TV On-Promos Grows - But Less For Shows And More For Streamers

Looking for your favorite TV show -- or new programs from your linear TV network? This may be hard to come by.

TV networks are increasingly shifting much of their on-air promotion time to streaming services from linear TV networks and programming.

Among the 25 general entertainment networks, CMOintelligence says the amount of promo time dedicated to cross-promotion more than doubled last year.

The company, which analyzes on-air marketing for TV networks, says 46% of cross-promotion avails in 2020 for Walt Disney’s ABC, Freeform, FX and Nat Geo combined went to streamers Disney+, Hulu and ESPN+, while 24% of cross promotion on WarnerMedia’s TBS and TNT combined went to WarnerMedia’s HBO Max.



And here’s the big one: A massive 86% of cross-promotion on AMC Networks went to AcornTV, AMC+, Shudder and SundanceNow.

Where does this all land? New launch efforts around streaming efforts is a key trend.

At the same time, non-programming content -- commercials and promo messages -- continue to rise, which is a major glut issue for major brand marketers that buy TV networks. This comes even as major media companies pledged to cut back on the rise of commercial/non-program messaging.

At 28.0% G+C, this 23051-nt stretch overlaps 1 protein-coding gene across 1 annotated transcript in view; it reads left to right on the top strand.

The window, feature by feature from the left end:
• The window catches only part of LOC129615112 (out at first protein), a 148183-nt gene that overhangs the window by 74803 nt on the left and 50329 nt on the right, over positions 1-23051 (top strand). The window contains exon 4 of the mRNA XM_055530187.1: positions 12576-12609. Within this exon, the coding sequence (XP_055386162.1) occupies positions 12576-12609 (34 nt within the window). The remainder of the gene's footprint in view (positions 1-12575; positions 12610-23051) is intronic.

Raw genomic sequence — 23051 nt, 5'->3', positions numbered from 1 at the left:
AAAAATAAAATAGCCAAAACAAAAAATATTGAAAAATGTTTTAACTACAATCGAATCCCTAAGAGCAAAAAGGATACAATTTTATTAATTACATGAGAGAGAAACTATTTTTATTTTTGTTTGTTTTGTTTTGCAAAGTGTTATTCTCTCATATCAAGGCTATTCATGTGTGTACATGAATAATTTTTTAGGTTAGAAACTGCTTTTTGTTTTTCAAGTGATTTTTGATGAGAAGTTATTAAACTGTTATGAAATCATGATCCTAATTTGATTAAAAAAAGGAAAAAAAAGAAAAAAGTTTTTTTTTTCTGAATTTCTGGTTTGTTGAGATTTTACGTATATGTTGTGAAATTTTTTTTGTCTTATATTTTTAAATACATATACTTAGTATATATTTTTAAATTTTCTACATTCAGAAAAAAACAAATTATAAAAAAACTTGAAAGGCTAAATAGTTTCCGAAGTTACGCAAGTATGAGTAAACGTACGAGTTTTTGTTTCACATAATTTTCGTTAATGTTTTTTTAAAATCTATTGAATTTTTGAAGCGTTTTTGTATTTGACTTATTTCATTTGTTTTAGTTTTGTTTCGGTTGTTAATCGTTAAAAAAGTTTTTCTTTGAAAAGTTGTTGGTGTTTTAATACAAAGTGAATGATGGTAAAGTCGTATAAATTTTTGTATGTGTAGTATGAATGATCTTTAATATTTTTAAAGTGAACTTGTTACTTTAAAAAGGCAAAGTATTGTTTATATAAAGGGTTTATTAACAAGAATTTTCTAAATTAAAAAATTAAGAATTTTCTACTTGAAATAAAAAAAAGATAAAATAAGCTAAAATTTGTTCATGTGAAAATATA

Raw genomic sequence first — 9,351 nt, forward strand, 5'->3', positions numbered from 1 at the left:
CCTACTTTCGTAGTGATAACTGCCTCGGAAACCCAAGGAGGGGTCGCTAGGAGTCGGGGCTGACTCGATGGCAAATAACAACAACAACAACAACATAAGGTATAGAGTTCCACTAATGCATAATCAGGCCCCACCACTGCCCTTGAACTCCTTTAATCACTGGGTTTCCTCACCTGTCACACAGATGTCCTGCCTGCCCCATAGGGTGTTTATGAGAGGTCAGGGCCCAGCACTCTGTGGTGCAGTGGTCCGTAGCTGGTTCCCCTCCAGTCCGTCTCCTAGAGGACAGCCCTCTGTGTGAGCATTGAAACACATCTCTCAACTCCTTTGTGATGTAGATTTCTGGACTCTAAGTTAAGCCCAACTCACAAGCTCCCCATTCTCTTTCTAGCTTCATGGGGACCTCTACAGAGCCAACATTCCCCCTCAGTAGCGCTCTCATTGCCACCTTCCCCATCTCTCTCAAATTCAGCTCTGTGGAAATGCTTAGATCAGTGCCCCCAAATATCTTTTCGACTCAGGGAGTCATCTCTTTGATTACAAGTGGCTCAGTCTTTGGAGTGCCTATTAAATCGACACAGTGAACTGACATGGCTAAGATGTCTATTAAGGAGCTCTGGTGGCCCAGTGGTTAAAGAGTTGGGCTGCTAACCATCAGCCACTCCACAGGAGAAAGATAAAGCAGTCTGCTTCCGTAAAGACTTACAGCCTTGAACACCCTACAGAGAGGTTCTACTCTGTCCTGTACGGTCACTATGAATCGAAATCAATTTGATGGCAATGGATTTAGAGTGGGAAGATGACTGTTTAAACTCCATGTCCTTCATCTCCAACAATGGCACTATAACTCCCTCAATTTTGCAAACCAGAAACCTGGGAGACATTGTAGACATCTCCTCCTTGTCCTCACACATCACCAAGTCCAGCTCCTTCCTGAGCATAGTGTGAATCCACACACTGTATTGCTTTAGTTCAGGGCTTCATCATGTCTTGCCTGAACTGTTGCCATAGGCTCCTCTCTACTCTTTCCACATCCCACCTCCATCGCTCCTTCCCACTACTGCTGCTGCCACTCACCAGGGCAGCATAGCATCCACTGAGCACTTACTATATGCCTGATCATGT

Non-programming content on cable TV networks can vary from 16-to-20 minutes per program hour. Broadcast networks are in the 13- to-15-minute range. All of this escalated during the COVID-19 pandemic, as lower TV viewership hit various networks.

Add in cord-cutting, which remains a big factor. In turn, media companies have started more direct-to-consumer streaming businesses -- such as Disney+, HBO Max, Hulu, Peacock, Paramount+ and others -- to take more control over distribution.

Those platform are squeezing out some traditional linear TV promotion of shows, and CMO Intelligence says this is growing exponentially.

No doubt consumers are heading more to streaming platforms to find content -- new programs and previously aired content on linear TV networks. For at least a decade now, TV networks have shifted to alternative promotional -- especially with social media -- to help viewers.

But "discovery" efforts are not always easy for viewers to navigate.

Is all this enough to keep business interests -- TV show producers, talent and senior TV network streaming executives -- happy?

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